These are the latest R and growth rate estimates by NHS England regions. The values are shown as a range, the most likely true values are somewhere towards the middle of this range.
|Region||R||Growth rate % per day|
|England||0.7-0.9||-4 to -1|
|East of England||0.7-0.9||-6 to -1|
|London||0.7-1.0||-5 to +1|
|Midlands||0.8-1.0||-4 to 0|
|North East and Yorkshire||0.7-0.9||-5 to -2|
|North West||0.7-1.0||-4 to 0|
|South East||0.7-0.9||-5 to -1|
|South West||0.6-0.9||-6 to 0|
What is the R rate?
The reproduction number (R) is the average number of secondary infections produced by 1 infected person.
An R number of 1 means that on average every person who is infected will infect 1 other person, meaning the total number of new infections is stable. If R is 2, on average, each infected person infects 2 more people. If R is 0.5 then on average for each 2 infected people, there will be only 1 new infection. If R is greater than 1 the epidemic is growing, if R is less than 1 the epidemic is shrinking.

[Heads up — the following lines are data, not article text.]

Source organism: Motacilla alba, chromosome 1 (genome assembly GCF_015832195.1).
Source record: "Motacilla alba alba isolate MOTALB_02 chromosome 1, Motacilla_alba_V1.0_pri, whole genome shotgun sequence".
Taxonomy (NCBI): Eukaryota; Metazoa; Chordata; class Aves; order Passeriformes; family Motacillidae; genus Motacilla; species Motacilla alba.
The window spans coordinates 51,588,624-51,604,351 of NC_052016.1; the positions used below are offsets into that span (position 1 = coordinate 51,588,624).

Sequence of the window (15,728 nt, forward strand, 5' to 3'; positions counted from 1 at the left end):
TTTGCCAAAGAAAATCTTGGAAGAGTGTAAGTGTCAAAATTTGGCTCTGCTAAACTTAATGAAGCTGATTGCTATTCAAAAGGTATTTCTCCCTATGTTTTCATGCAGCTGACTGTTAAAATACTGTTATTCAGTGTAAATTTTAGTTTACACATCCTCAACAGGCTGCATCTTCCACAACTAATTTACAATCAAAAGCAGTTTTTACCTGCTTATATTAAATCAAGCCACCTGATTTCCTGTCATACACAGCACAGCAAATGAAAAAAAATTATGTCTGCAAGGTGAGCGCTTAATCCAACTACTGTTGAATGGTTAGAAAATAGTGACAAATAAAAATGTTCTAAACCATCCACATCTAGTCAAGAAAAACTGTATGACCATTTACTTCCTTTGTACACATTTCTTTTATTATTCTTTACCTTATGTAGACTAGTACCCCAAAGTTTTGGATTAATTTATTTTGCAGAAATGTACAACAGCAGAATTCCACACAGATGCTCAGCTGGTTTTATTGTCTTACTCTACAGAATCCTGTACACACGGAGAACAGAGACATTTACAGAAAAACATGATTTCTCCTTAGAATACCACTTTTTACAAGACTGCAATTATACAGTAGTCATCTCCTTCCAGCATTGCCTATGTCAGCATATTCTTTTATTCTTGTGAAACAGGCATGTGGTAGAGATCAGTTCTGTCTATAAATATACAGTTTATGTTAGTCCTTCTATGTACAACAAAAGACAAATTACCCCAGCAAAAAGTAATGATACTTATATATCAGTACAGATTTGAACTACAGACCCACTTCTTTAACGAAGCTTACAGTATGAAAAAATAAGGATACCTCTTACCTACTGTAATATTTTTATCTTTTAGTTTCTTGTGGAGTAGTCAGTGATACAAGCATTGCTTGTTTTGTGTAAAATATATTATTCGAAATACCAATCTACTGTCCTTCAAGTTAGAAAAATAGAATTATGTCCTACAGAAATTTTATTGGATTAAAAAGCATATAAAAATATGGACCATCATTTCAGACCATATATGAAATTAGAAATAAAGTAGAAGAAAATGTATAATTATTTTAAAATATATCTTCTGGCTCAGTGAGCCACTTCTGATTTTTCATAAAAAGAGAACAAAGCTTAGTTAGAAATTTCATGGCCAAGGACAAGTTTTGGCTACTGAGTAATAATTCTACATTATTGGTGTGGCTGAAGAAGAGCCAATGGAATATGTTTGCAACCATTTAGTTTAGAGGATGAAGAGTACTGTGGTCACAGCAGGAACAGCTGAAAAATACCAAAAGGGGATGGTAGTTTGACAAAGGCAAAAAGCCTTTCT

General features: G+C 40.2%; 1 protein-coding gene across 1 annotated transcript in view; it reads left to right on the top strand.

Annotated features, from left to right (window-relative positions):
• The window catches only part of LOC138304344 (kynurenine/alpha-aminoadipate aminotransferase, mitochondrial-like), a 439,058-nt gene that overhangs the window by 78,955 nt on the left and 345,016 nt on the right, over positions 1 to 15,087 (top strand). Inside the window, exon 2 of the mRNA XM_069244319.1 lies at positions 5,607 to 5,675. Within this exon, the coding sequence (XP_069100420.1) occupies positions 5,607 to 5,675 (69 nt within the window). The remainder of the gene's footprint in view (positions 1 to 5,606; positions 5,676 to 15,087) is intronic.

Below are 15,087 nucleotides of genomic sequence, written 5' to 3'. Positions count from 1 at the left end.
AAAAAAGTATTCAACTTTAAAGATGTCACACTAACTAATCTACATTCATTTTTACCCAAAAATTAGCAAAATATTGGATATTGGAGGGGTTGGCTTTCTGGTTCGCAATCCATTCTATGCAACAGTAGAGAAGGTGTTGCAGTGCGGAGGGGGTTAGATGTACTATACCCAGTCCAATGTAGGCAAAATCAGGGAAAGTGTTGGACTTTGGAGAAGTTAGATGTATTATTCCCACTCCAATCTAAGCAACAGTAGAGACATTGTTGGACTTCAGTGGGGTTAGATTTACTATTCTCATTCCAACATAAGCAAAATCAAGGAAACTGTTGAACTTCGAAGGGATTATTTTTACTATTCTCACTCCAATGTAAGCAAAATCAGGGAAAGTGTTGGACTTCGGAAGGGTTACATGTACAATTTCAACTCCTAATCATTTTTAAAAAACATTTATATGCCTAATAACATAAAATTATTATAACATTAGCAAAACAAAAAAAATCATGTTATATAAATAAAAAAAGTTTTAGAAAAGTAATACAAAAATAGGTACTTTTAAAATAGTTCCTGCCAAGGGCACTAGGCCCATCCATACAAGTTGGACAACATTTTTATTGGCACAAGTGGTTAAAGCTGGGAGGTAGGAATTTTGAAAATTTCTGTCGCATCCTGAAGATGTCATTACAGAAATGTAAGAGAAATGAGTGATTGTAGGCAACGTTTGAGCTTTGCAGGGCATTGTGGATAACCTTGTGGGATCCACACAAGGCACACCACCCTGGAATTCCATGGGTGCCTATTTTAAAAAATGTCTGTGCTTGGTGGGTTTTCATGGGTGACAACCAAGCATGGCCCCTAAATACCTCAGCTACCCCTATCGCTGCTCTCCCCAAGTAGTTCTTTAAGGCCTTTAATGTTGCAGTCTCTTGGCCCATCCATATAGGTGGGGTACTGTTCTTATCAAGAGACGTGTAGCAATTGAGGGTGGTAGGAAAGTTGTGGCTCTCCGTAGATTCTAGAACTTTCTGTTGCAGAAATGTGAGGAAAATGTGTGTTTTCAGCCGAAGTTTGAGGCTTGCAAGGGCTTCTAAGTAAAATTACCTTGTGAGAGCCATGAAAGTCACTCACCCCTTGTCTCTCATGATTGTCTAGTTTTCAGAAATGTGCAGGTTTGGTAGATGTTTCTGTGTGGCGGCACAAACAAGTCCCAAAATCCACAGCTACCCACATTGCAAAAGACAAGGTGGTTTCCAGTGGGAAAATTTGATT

R can change over time. For example, it falls when there is a reduction in the number of contacts between people, which reduces transmission.
What is a growth rate?
The growth rate reflects how quickly the number of infections are changing day by day It is an approximation of the change of number infections each day. If the growth rate is greater than zero (+ positive), then the disease will grow. If the growth rate is less than zero (- negative) then the disease will shrink.
The size of the growth rate indicates the speed of change. A growth rate of +5% will grow faster than one with a growth rate of +1%. Likewise, a disease with a growth rate of -4% will be shrinking faster than a disease with growth rate of -1%.